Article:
This is one of the chronic effects which result from repeated exposure to UV radiation. It encompasses a number of clinical signs which include; dryness, sagging of the skin, wrinkles, accentuated skin furrows, and mottled pigmentation, all these are the results of degenerative changes in elastin and collagen (the main structural protein in the body which is responsible for its elasticity).

Too much exposure to sun rays damages the collagen in the body therefore leading to premature aging. The Environmental Protection Agency estimates that up to 90% of skin changes associated with aging are really caused by a lifetime exposure to UVA rays.

IMMUNE SUPPRESSION.

Scientists have found out that overexposure to UV radiation may reduce the proper functioning of the body’s immune system and the skin’s natural defenses. Grossman and Leffell conclude that ‘the immunosuppressive effects of UV radiation may be as important as the carcinogenic effects of UV radiation in the establishment and progressive growth of UV-induced skin tumors.’

EYE DAMAGE.

This is also among the chronic effects that occur due to UV exposure and can ultimately lead to blindness. More than 99% of UV radiation is absorbed by the front of the eyes and this could lead to corneal damage, cataracts, and macular degeneration.

SKIN CANCER.

The U.S. Department of Health and Human Services, and the World Health Organization have identified UV as a ‘proven human carcinogen.’ Too much exposure to UV radiation from the sun causes damage to the genetic material (DNA) present in the skin cells. If the damage is severe overtime, the cells actively divide and proliferate causing nucleotid damage. Failure of cells to repair this damage leads to DNA mutation, chromosomal defects, and development of cancer.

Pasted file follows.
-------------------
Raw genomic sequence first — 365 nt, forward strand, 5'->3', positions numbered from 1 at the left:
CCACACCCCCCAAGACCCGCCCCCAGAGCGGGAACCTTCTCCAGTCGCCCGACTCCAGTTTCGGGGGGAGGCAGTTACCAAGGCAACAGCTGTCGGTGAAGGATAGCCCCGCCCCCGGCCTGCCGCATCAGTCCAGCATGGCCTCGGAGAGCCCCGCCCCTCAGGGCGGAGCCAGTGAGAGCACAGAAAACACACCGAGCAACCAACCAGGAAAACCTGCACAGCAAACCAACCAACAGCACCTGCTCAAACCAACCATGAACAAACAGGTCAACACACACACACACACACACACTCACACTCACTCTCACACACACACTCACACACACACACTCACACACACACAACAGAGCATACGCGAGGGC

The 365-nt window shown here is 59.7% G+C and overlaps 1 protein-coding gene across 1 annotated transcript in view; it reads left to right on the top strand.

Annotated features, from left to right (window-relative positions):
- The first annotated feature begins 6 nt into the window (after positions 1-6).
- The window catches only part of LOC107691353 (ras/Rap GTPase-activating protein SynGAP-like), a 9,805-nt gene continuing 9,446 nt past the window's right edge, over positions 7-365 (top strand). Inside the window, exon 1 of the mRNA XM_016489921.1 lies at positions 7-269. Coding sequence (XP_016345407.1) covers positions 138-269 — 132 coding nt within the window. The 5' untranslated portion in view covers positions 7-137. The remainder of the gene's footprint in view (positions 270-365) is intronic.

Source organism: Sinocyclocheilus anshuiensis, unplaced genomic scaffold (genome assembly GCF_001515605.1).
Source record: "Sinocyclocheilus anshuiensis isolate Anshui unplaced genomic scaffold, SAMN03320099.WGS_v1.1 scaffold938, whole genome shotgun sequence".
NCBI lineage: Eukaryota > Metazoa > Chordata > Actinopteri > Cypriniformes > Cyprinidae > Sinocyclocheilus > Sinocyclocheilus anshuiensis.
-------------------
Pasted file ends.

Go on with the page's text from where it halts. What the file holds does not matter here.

UV radiation is considered the main cause of non-melanoma cancers (NMSC), includingsquamous cell carcinoma (SCC), andbasal cell carcinoma (BSC). According to American Academy of Dermatology, increasing intermittent sun exposure in childhood and during one’s lifetime is associated with an increased risk of squamous cell carcinoma, basal cell carcinoma and melanoma. Basal cell carcinoma (BCC) is the most common form of skin cancer. More than 4 million cases are diagnosed in the U.S. each year. Statistics show that ‘about 90% of non-melanoma skin cancers are associated with exposure to ultraviolet (UV) radiation from the sun.’

The annual cost of treating skin cancers in the U.S. is estimated at $8.1 billion: about $4.8 billion for non-melanoma skin cancers and $3.3 billion for melanoma.’

REMEDIES:

  • Hats and Sunglasses: Broad-brimmed hats and UV-blocking sunglasses help shield the sensitive skin of the head, neck, and around the eyes therefore preventing the dangerous effect of the sun rays.
  • To avoid UV radiation harmful damage, protect yourself both indoors and outdoors, always seek the shade outdoors, especially between 10 AM and 4 PM when the sun rays are intense.
  • Dress to limit UV exposure when stepping outdoors. Special sun-protective clothes can be worn especially the ones with UPF (ultraviolet protection factor) which indicate how much UV radiation can penetrate the fabric. This means that the higher the UPF, the better. A shirt with an UPF of 20, for example, simply means that just 1/20th of the sun's UV radiation can reach the skin. This greatly reduce the effects of harmful sun rays on the skin. Choosing the right color of fabric, such as bright, lustrous clothes; reflect more UV radiation than pastels and bleached cottons. Tightly woven but loose-fitting clothes are also effective.
  • A visit to your dermatologist at least once in a year for a professional checkup of your skin, is very important in avoiding the harm caused by sunrays.
  • It is also advisable to personally examine your skin head-to-toe monthly for easy detection of any skin cancer, or any other form of skin damage.
  • Newborns should be kept out of the sun while sunscreens should be used on babies over the age of six months as directed on the DFL (Drug Facts Label).

OTC REMEDIES: